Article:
Buildings across the globe are prone to catching fires in unfortunate situations. Other than the flames, the burning materials generate highly toxic carbon monoxide (CO) and hydrogen cyanide (HCN) gases, which can be fatal upon ingestion. Once inhaled, these gases bind strongly to hemoglobin, cytochromes, and iron containing compounds known as “hemes,” and block normal aerobic respiration. It is believed that once an individual is exposed to these life-threatening toxins, it is impossible to effectively remove them from the body. In fact, at present, there is no therapeutic approach available to overcome simultaneous CO and HCN poisoning. This poses a significant challenge in saving the lives of people exposed to toxic gases in building fires.
In a recent breakthrough, a team of researchers led by Professor Hiroaki Kitagishi from the Faculty of Science and Engineering, Doshisha University, Japan has developed a synthetic heme-model compound termed “hemoCD-Twins,” that acts as an antidote for CO and HCN poisoning. Prof. Kitagishi and his collaborators—Dr. Qiyue Mao from Doshisha University, Dr. Xuansu Zhao from the Building Research Institute, Japan, Dr. Akiko Kiriyama from Doshisha Women’s College of Liberal Arts, Japan, and Dr. Roberto Motterlini from University Paris Est Creteil, France—have detailed the development of this novel antidote in their recent research article published today (February 20, 2023) in the Proceedings of the National Academy of Sciences (PNAS). In saline solution, hemoCD Twins dissolves into two heme models, of which hemoCD-P captures CO very strongly, and hemoCD-I effectively scavenges CN–.
What was the motivation behind the development of this life-saving compound? Prof. Kitagishi recalls, “We have been studying synthetic heme-model compounds (hemoCDs) for over two decades. The series of hemoCDs, which comprises a mixture of synthetic organic compounds—porphyrin and cyclodextrins—has been our original heme-model system that realizes the biological functions of hemes using completely synthetic materials. One fine morning during the course of our research, I embarked on the idea that hemoCDs could be best used as antidotes against simultaneous poisoning by CO and HCN.”
The team has also demonstrated hemoCD-Twins to be a very effective and rapid antidote against CO and HCN simultaneous poisoning in mice models. They found that in mice, this compound resulted in an 85% survival rate and rapid recovery. Moreover, this dual antidote exhibited very low toxicity and rapid elimination via urinary excretion. In addition, hemoCD-Twins had an immediate antidotal effect, a high degree of safety, and storage stability.
How will this antidote impact our lives in the long run? Prof. Kitagishi muses, “This antidote will limit damage from gas poisoning caused by sudden fires and can be tested for the treatment of various symptoms caused by gas poisoning. With the completion of various non-clinical and clinical trials, within 5–10 years, we hope that hemoCD-Twins can be incorporated in ambulances, emergency hospitals, and other facilities. This way, future generations will have no need to fear sudden fire gas poisoning. We will proceed with non-clinical and clinical trials in cooperation with medical doctors in order to implement this compound as a therapeutic agent in the world. For this purpose, we would like to request the cooperation from the general society.” Here’s hoping that we see Prof. Kitagishi’s vision for hemoCD-Twins to be used as a powerful antidote come to life!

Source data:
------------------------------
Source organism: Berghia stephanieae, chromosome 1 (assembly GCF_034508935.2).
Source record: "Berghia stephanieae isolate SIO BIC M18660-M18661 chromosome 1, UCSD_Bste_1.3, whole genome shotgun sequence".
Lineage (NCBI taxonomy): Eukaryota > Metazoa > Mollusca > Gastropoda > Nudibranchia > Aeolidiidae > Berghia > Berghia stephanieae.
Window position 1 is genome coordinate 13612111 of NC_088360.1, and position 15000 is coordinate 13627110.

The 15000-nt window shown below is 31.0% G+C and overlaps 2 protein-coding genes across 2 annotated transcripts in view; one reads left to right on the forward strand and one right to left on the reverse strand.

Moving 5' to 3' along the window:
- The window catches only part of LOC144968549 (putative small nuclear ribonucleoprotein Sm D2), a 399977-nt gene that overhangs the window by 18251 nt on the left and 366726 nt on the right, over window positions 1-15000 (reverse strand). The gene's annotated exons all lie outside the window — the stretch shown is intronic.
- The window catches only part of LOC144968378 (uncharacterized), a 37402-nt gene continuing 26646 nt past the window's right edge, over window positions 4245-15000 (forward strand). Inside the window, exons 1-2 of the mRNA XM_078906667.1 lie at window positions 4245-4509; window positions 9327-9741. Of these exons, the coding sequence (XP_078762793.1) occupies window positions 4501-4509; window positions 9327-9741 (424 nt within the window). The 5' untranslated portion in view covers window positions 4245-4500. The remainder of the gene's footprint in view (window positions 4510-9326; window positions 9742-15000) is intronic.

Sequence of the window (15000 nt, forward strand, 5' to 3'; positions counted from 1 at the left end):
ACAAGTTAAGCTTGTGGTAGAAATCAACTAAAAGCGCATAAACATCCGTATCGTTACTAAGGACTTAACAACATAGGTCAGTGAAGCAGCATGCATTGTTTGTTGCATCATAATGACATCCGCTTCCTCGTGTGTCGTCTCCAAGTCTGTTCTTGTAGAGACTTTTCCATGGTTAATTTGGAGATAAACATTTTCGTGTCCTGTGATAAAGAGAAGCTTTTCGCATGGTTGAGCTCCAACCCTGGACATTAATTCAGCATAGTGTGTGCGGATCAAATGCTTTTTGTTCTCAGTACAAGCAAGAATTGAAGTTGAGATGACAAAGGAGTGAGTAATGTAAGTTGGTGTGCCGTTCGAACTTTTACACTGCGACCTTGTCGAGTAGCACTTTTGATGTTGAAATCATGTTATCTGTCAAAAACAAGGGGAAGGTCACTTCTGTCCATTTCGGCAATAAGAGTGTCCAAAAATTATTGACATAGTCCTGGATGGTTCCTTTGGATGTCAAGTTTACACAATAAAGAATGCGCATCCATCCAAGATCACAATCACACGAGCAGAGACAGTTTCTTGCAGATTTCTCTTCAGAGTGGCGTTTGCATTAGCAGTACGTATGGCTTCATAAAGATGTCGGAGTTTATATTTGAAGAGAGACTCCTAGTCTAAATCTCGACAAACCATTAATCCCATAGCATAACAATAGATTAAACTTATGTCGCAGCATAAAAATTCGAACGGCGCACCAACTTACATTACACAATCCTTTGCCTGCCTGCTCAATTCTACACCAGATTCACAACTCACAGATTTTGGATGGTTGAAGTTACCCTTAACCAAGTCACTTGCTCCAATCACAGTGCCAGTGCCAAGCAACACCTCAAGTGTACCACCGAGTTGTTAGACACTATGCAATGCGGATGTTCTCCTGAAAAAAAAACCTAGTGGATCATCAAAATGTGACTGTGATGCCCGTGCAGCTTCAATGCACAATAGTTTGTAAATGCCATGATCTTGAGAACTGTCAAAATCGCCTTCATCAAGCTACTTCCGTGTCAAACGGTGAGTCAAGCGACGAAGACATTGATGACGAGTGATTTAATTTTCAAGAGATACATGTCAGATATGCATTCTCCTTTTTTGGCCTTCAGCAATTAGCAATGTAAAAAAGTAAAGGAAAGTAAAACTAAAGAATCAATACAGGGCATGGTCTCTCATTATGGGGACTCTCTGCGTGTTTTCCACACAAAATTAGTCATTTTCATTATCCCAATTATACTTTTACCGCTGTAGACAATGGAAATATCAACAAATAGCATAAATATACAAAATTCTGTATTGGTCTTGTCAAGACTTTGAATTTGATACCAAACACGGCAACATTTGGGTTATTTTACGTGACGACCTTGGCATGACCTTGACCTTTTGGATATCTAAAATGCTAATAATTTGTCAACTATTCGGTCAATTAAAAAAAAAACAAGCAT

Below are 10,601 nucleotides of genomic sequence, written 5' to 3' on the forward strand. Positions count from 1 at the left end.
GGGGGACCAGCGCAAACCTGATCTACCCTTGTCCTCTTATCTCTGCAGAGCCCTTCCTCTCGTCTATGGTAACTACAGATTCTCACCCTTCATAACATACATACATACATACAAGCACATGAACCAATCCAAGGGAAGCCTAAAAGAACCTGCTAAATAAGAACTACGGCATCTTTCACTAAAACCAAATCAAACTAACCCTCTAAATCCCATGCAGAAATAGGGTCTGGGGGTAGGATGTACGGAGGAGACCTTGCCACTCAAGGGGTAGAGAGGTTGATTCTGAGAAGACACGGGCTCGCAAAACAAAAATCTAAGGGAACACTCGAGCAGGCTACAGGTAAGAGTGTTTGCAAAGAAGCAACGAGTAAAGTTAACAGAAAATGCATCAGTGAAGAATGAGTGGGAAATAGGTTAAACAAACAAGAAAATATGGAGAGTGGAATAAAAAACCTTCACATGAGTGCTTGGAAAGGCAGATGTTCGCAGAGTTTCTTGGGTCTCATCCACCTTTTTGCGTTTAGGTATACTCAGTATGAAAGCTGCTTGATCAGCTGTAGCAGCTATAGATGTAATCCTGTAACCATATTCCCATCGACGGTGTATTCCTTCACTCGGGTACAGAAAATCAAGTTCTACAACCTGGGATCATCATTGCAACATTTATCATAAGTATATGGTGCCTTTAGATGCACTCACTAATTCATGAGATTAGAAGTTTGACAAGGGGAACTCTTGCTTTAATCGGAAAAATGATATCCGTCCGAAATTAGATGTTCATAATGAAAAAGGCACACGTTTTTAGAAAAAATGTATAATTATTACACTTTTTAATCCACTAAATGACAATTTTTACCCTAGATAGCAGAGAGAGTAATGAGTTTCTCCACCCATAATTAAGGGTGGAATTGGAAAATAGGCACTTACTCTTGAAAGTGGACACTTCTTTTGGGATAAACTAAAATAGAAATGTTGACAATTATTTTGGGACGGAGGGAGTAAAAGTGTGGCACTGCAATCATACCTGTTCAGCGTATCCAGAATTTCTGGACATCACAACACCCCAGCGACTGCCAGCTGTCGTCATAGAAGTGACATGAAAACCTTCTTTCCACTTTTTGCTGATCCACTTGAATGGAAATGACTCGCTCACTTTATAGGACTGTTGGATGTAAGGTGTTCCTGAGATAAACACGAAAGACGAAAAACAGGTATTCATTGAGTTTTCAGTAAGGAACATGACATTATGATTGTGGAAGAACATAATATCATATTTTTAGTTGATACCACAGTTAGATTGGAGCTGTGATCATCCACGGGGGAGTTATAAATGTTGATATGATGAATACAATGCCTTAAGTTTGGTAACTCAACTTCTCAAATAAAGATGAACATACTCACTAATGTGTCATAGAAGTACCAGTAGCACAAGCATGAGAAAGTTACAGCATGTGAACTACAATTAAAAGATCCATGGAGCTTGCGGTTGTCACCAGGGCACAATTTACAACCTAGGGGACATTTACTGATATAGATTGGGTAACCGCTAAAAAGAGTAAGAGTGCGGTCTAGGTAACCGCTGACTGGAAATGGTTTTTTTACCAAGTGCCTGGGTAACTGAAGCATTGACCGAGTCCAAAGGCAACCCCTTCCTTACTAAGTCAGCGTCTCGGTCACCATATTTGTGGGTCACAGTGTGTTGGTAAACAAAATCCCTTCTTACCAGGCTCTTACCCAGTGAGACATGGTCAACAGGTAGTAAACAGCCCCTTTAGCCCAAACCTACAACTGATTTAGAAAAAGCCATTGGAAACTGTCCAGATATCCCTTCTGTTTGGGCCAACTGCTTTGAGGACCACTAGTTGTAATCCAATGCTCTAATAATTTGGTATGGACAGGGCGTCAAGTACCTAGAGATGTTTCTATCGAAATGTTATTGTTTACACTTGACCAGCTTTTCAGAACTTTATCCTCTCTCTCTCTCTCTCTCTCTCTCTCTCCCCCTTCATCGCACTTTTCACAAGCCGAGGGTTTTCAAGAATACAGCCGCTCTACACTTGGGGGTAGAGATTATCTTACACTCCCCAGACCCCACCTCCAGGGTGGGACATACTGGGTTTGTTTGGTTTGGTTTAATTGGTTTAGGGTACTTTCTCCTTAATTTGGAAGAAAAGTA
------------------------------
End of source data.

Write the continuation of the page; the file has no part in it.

Reference: “A synthetic porphyrin as an effective dual antidote against carbon monoxide and cyanide poisoning” by Qiyue Mao, Xuansu Zhao, Akiko Kiriyama, Shigeru Negi, Yasutaka Fukuda, Hideki Yoshioka, Akira T. Kawaguchi, Roberto Motterlini, Roberta Foresti and Hiroaki Kitagishi, 21 February 2023, Proceedings of the National Academy of Sciences.
About Professor Hiroaki Kitagishi from Doshisha University, Japan
Hiroaki Kitagishi is a Professor at the Faculty of Science and Engineering Department of Molecular Chemistry and Biochemistry, Doshisha University, Japan. His research focuses on Porphyrin, Cyclodextrin, Heme, CO, Supramolecular Chemistry, Bioinorganic Chemistry, Life sciences and Biomaterials. Prior to his extensive research tenure at Doshisha University, he was a post-doctoral fellow at Osaka University in the Graduate School of Engineering Division of Applied Chemistry. He earned his bachelors, masters and Ph.D. from Doshisha University, Nara Institute of Science and Technology, Graduate School of Materials Science, Department of Materials Science and Doshisha University respectively. He has authored over 80 publications and has over 1500 citations to his credit.
This work was financially supported by MEXT/JSPS KAKENHI (Grant No. JP20H02871 and JP21K20543), Translational Research Program from Japan Agency for Medical Research and Development (22ym0126814j0001), the Uehara Memorial Foundation, and Takahashi Industrial and Economic Research Foundation.
That is absolutely fantastic. With normal treatment, a victim is given concentrated oxygen therapy and some hope. Getting the monoxide out takes time, and the patient may not have it. A synthetic way could save many lives that currently firefighters rescue and then have to watch sufficate internally after.
Also, the first sentence, “Buildings across the globe are prone to catching fires in unfortunate situations.” is the most Japanese introductory sentence I’ve ever read in English.